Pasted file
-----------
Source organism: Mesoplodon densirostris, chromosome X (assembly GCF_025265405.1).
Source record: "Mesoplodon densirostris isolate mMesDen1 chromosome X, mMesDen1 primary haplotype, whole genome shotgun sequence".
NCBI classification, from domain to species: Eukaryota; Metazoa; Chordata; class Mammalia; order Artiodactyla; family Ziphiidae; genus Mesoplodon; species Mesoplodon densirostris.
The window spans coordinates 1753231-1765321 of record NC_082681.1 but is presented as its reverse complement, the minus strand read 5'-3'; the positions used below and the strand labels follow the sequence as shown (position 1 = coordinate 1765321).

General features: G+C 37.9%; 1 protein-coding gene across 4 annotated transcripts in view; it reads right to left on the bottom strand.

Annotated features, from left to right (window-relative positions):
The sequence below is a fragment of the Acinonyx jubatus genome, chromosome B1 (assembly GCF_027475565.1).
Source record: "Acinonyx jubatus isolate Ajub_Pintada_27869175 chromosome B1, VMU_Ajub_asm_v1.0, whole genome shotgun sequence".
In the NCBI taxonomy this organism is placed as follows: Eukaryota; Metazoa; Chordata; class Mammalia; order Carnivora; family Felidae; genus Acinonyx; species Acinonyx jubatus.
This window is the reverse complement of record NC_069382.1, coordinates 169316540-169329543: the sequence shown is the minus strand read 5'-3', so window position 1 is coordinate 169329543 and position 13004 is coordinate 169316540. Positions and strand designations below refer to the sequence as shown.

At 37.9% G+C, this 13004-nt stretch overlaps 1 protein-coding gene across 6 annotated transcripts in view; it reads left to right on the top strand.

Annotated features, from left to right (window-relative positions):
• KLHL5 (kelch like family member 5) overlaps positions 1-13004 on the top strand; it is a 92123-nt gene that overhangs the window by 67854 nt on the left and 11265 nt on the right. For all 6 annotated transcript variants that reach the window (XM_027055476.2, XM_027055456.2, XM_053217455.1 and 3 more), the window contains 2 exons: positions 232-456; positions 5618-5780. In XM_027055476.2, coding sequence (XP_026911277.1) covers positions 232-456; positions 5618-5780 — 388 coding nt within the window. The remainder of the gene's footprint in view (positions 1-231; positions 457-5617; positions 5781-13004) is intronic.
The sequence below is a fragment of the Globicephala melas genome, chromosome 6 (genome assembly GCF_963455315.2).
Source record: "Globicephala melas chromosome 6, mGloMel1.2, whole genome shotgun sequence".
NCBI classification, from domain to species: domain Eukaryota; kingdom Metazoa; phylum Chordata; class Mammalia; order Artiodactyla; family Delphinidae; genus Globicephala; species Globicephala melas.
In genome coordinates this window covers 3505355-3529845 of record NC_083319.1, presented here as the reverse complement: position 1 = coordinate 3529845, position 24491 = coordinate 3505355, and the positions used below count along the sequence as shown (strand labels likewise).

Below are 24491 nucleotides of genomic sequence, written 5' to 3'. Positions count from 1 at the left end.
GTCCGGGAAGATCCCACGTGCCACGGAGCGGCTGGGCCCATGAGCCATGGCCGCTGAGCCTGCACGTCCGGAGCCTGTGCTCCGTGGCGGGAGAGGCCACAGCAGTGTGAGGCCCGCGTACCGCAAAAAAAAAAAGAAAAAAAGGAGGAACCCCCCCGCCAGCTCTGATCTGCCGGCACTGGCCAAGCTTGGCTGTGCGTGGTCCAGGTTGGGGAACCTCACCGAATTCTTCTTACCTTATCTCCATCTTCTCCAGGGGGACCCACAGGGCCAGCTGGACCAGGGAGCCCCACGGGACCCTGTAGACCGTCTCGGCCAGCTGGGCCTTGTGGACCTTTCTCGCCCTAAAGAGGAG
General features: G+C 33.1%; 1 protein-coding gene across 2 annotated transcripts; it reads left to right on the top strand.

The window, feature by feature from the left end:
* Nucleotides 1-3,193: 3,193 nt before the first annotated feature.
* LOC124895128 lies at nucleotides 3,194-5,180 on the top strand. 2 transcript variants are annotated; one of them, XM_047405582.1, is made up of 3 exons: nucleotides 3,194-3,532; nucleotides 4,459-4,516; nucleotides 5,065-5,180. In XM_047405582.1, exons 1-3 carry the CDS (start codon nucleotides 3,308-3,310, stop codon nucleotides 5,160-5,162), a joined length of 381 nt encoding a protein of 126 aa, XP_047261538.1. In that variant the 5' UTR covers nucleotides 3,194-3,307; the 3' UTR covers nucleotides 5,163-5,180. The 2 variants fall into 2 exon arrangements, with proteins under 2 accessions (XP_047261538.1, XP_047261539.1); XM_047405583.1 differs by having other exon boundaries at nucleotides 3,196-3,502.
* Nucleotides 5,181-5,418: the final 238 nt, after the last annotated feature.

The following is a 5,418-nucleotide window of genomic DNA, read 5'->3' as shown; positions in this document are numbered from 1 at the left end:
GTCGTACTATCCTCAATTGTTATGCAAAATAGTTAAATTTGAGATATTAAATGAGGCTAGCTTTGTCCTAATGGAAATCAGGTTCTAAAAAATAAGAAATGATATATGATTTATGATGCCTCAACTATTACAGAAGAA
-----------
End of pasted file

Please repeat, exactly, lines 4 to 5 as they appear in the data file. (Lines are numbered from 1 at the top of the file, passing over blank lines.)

The window spans coordinates 1753231-1765321 of record NC_082681.1 but is presented as its reverse complement, the minus strand read 5'-3'; the positions used below and the strand labels follow the sequence as shown (position 1 = coordinate 1765321).

General features: G+C 37.9%; 1 protein-coding gene across 4 annotated transcripts in view; it reads right to left on the bottom strand.